And, it’s along these lines that my friend, Drewy, asked me a brilliantly insightful question: How does a mental health professional distinguish between disability-related dysfunctions and other life-experience dysfunctions?
That’s a tough, tough question – and the answer is truly the key needed for those with disabilities who are dysfunctional to get on the road to recovery, so to speak. There has to be an inventory process that starts with the individual, where emotions are unboxed one by one, and causations are identified. Some causations may be disability-related, while others may not; but, they must all be individually identified and addressed.
I remember many years ago, when I was 21 or so, and I was emotionally unsettled when my girlfriend and I first moved in together – I felt oddly insecure about the life change. Was I feeling vulnerable because she was going to see my disability in full effect, or was I feeling vulnerable because I came from a very dysfunctional childhood, where the only adult relationships that I knew were nightmares? Or, were my feelings a bit of both experiences? And, so I went through my own “unboxing” process, figuring out that while questions toward how my disability might impact my relationship could be a valid issue for some, it truly wasn’t for me; but, my really impacting issues surrounded my fears toward how to build a healthy relationship when I’d never really seen one. My own dysfunction, then, wasn’t disability related, but childhood related – and once I recognized that, I was on my way toward doing what it took to learn how to form lasting, healthy relationships.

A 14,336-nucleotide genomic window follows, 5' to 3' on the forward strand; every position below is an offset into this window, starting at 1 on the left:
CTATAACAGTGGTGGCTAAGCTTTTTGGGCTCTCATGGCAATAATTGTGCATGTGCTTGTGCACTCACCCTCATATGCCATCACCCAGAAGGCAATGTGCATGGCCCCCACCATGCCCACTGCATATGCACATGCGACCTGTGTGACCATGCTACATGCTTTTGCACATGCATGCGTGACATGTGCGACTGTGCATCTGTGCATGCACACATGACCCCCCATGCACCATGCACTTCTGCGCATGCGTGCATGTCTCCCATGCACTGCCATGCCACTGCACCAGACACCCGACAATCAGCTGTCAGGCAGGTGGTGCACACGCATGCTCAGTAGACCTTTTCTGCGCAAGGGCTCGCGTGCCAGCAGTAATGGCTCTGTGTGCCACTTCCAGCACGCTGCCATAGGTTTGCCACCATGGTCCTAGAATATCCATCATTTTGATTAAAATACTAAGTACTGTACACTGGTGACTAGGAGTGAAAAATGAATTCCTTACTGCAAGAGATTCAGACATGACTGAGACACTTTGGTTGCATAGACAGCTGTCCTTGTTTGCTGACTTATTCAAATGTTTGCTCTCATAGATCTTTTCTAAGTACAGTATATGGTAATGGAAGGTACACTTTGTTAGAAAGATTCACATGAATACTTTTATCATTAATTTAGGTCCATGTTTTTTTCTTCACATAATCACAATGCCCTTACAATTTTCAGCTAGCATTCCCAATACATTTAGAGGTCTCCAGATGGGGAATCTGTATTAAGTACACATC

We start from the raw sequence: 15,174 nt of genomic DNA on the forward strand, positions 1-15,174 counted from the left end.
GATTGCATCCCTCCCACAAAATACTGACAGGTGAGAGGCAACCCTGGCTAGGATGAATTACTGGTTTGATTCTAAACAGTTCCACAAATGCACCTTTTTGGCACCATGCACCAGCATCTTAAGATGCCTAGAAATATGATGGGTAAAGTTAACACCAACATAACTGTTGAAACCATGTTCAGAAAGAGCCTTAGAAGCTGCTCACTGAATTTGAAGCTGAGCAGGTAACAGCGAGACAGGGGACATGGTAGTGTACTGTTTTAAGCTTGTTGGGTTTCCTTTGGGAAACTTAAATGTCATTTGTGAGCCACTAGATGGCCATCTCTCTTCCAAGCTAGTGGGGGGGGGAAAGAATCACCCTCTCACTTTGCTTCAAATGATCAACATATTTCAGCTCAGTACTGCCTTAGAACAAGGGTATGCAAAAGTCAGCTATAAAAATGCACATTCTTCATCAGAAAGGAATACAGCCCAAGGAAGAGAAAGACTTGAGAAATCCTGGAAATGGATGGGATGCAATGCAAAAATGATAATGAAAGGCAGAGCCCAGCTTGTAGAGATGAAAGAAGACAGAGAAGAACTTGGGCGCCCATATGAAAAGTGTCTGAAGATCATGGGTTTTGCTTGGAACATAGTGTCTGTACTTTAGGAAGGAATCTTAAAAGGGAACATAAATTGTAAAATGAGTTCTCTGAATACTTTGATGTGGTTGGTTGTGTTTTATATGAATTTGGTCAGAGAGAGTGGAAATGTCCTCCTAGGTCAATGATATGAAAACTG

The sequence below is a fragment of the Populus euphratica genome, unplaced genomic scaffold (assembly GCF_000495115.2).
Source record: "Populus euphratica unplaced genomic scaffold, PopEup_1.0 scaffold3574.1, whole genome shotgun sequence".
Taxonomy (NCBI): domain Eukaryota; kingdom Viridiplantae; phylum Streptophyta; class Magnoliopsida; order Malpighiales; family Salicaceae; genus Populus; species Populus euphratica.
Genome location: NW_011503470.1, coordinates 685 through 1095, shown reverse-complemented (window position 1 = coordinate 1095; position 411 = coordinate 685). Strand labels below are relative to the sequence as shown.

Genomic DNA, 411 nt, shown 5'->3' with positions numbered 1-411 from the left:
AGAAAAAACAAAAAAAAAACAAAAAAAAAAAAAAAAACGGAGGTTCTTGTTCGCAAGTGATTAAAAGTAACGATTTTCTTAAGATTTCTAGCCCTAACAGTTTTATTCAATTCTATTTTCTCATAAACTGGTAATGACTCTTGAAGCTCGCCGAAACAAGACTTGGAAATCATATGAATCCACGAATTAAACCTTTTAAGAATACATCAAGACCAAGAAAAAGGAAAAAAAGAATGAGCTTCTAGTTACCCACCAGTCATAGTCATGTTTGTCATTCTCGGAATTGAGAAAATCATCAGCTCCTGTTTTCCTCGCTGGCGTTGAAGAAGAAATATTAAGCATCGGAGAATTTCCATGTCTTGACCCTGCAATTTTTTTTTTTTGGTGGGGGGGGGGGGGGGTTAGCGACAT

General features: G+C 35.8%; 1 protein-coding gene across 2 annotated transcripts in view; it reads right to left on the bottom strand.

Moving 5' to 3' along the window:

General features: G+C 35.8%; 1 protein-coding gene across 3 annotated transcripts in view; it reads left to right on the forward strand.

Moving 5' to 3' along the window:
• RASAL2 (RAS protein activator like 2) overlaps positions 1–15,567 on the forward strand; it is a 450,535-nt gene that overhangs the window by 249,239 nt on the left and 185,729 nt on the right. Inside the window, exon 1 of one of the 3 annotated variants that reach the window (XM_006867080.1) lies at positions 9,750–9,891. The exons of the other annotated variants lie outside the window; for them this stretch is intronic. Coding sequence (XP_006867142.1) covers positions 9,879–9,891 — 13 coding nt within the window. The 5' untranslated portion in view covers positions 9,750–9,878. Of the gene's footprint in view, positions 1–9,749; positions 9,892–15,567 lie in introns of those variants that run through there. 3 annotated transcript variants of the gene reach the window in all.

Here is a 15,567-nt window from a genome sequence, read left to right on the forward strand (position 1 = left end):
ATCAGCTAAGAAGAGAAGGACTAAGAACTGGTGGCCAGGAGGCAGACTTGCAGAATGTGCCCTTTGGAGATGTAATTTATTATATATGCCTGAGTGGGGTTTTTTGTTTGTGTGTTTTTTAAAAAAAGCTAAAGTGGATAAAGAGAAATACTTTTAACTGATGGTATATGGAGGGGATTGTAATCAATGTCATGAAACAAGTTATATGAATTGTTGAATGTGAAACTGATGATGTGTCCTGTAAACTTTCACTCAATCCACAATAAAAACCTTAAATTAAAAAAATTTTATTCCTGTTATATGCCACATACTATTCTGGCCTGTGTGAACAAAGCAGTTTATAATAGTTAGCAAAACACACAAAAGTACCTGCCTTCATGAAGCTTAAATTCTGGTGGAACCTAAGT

When we witness “messed up” people with disabilities, let’s not simply write off the dysfunction as a consequence of disability – such an assumption is discounting and flip. Rather, when we witness dysfunctional people with disabilities, let us remember that beyond disabilities, we’re all people first, where there aren’t easy answers to dysfunctional behaviors, but that there are often complex causes that need addressing – many that have nothing to do with disability at all.